CONVERSATIONS Mousse 71
Beyond Latin America, The Perpetual Quest for Specificity: Gabriel Kuri
Gabriel Kuri in conversation with Chris Sharp
I first came across the work of Gabriel Kuri during the 5th Berlin Biennale in 2008. The work’s dry, humorous, and practical application of Minimalism intrigued me. Since I moved to Mexico City in 2012, we have entered into an intermittent exchange about art history, in particular sculpture, whenever we find ourselves in the same town. The extent of his knowledge and awareness of Western as well as Latin American art history never ceases to surprise me. I rarely walk away from a conversation with him without learning something. Additionally, his survey sorted, resorted at WIELS, Brussels (September 2019–January 2020) makes it clear that his work is more relevant than ever, obviously influential for a whole host of artists working today.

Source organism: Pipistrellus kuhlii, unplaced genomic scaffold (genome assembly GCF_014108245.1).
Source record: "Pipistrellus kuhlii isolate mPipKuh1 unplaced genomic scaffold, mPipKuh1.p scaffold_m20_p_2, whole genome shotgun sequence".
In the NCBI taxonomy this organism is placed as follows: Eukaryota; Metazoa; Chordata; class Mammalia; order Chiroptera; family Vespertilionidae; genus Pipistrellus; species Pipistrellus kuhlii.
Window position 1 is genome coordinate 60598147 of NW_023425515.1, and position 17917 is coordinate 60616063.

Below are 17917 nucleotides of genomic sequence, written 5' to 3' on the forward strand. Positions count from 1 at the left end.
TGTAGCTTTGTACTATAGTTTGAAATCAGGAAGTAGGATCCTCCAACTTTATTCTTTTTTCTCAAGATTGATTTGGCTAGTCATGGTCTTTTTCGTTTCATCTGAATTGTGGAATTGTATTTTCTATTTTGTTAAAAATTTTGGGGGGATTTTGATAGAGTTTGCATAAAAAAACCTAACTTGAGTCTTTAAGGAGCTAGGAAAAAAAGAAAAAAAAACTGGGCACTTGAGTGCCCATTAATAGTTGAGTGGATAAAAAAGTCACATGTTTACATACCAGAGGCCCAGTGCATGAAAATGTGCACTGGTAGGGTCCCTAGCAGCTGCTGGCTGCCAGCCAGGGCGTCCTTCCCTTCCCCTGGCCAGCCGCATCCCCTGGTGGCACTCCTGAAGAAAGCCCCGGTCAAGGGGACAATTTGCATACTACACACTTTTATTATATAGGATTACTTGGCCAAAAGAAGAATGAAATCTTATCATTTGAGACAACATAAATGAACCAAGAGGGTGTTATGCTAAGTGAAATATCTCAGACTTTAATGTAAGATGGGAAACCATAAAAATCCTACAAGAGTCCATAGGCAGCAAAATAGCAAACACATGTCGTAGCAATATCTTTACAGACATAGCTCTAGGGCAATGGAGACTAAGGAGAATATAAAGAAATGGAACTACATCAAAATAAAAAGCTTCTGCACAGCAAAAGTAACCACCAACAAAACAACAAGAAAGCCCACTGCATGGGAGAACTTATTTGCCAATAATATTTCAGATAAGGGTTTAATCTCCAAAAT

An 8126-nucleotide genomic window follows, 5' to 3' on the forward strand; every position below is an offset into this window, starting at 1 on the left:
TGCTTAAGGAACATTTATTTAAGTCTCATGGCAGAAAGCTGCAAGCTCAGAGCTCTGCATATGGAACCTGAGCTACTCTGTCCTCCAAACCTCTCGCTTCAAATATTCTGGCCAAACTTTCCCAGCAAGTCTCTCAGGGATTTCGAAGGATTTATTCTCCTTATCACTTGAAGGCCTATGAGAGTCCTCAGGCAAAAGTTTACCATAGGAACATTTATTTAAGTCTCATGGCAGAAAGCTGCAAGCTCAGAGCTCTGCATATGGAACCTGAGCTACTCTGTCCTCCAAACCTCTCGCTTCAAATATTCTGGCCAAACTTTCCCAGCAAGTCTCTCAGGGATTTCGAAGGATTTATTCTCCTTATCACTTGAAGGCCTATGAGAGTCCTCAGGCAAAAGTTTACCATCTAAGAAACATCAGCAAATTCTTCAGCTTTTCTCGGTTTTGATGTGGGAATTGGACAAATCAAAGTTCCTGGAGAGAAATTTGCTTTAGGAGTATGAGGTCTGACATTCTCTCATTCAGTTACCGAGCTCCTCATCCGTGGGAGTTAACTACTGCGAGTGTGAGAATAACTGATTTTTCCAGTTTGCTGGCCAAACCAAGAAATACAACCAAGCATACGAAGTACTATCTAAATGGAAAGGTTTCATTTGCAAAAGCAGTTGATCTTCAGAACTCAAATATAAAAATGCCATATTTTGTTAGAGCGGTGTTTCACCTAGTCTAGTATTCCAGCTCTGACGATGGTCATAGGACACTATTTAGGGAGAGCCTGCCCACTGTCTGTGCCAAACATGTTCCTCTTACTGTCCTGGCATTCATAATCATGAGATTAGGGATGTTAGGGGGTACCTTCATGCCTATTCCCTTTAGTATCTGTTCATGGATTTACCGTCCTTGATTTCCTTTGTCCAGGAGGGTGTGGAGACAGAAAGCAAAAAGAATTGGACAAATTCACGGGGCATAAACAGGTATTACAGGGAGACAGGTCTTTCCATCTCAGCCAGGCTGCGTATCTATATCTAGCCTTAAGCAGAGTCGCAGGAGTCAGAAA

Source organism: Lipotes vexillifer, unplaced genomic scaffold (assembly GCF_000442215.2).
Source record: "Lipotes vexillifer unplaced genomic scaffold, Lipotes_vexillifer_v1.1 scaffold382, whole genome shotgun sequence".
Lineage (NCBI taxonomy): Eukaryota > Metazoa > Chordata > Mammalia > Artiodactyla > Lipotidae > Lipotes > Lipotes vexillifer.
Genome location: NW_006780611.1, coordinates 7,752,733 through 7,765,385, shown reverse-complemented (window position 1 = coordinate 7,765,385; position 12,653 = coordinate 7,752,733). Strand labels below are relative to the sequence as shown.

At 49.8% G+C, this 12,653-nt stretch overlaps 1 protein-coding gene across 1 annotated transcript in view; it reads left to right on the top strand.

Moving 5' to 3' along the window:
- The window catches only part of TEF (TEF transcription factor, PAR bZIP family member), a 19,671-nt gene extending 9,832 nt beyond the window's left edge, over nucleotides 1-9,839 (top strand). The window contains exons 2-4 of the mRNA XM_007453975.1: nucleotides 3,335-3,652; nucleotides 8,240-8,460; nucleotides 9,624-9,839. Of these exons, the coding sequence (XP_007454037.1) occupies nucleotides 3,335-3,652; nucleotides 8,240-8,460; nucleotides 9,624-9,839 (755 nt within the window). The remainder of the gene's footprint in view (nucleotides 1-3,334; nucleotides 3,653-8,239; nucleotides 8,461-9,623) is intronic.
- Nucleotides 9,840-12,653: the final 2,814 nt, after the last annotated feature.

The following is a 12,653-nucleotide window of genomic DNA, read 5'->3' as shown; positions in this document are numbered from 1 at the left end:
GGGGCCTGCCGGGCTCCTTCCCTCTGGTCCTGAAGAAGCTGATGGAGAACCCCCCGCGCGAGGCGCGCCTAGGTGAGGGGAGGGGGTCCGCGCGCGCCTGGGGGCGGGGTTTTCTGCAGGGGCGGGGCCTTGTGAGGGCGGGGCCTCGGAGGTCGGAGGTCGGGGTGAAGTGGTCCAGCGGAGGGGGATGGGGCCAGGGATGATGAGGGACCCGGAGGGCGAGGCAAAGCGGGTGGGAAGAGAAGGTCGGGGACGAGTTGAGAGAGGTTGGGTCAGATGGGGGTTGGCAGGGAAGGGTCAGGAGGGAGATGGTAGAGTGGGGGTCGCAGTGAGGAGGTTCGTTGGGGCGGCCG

CHRIS SHARP: After spending some time in your recent survey at WIELS in Brussels, I realized something very special about your work, and that is its peculiar “Latin Americanness”—a point of apparent contention in your practice—and how it is so. Apparently, what you produce has been taken to task for not being “Latin American” enough (whatever that means). But I would disagree. I think your work is very Latin American, perhaps just not in the way that people expect. It is so in the way that Jorge Luis Borges or Roberto Bolaño are Latin American, by which I mean that the work of both writers contains an all but encyclopedic frame of reference with regard to (world) literature. Your work is marked by a similarly encyclopedic frame of reference,
but with regard to art, or, more specifically, postwar European and American sculpture. Without being merely citational, what you make is self-consciously embedded in, and aware of, a very specific network of references. The question is, why or how is this Latin American? Is it about creating context and tradition? Or is it so on a case-by-case basis?